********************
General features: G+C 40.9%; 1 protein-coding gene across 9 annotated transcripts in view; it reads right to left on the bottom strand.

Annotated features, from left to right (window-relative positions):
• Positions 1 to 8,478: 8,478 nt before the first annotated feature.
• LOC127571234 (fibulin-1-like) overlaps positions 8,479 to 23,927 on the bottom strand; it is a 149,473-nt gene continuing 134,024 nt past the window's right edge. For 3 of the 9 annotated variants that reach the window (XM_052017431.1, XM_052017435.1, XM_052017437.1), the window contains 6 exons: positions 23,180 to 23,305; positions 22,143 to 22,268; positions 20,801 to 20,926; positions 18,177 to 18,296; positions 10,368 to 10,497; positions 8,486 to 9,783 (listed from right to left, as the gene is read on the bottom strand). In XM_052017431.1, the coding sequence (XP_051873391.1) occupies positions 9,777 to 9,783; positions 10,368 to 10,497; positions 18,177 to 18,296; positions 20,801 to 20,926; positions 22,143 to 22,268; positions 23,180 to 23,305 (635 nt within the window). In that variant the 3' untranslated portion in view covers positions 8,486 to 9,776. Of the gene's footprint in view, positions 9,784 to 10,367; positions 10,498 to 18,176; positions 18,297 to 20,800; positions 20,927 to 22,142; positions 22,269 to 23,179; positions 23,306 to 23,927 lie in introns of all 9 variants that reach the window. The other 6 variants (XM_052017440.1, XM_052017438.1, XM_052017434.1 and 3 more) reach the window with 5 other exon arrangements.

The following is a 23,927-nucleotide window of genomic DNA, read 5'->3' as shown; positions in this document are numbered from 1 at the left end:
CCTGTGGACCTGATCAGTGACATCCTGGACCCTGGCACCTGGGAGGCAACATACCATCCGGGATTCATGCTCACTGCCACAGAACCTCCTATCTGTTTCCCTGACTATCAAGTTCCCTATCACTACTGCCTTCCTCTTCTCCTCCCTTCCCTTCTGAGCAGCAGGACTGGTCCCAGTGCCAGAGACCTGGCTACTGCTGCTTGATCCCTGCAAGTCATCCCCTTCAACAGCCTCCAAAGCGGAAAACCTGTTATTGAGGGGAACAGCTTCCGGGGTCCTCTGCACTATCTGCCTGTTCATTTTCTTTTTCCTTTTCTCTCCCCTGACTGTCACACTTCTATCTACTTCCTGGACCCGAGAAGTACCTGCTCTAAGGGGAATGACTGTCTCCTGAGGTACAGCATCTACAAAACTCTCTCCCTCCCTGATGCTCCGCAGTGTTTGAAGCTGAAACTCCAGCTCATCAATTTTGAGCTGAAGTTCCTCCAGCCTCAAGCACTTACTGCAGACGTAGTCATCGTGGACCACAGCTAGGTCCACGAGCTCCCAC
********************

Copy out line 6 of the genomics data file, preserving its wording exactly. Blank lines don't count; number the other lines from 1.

CCTGTGGACCTGATCAGTGACATCCTGGACCCTGGCACCTGGGAGGCAACATACCATCCGGGATTCATGCTCACTGCCACAGAACCTCCTATCTGTTTCCCTGACTATCAAGTTCCCTATCACTACTGCCTTCCTCTTCTCCTCCCTTCCCTTCTGAGCAGCAGGACTGGTCCCAGTGCCAGAGACCTGGCTACTGCTGCTTGATCCCTGCAAGTCATCCCCTTCAACAGCCTCCAAAGCGGAAAACCTGTTATTGAGGGGAACAGCTTCCGGGGTCCTCTGCACTATCTGCCTGTTCATTTTCTTTTTCCTTTTCTCTCCCCTGACTGTCACACTTCTATCTACTTCCTGGACCCGAGAAGTACCTGCTCTAAGGGGAATGACTGTCTCCTGAGGTACAGCATCTACAAAACTCTCTCCCTCCCTGATGCTCCGCAGTGTTTGAAGCTGAAACTCCAGCTCATCAATTTTGAGCTGAAGTTCCTCCAGCCTCAAGCACTTACTGCAGACGTAGTCATCGTGGACCACAGCTAGGTCCACGAGCTCCCAC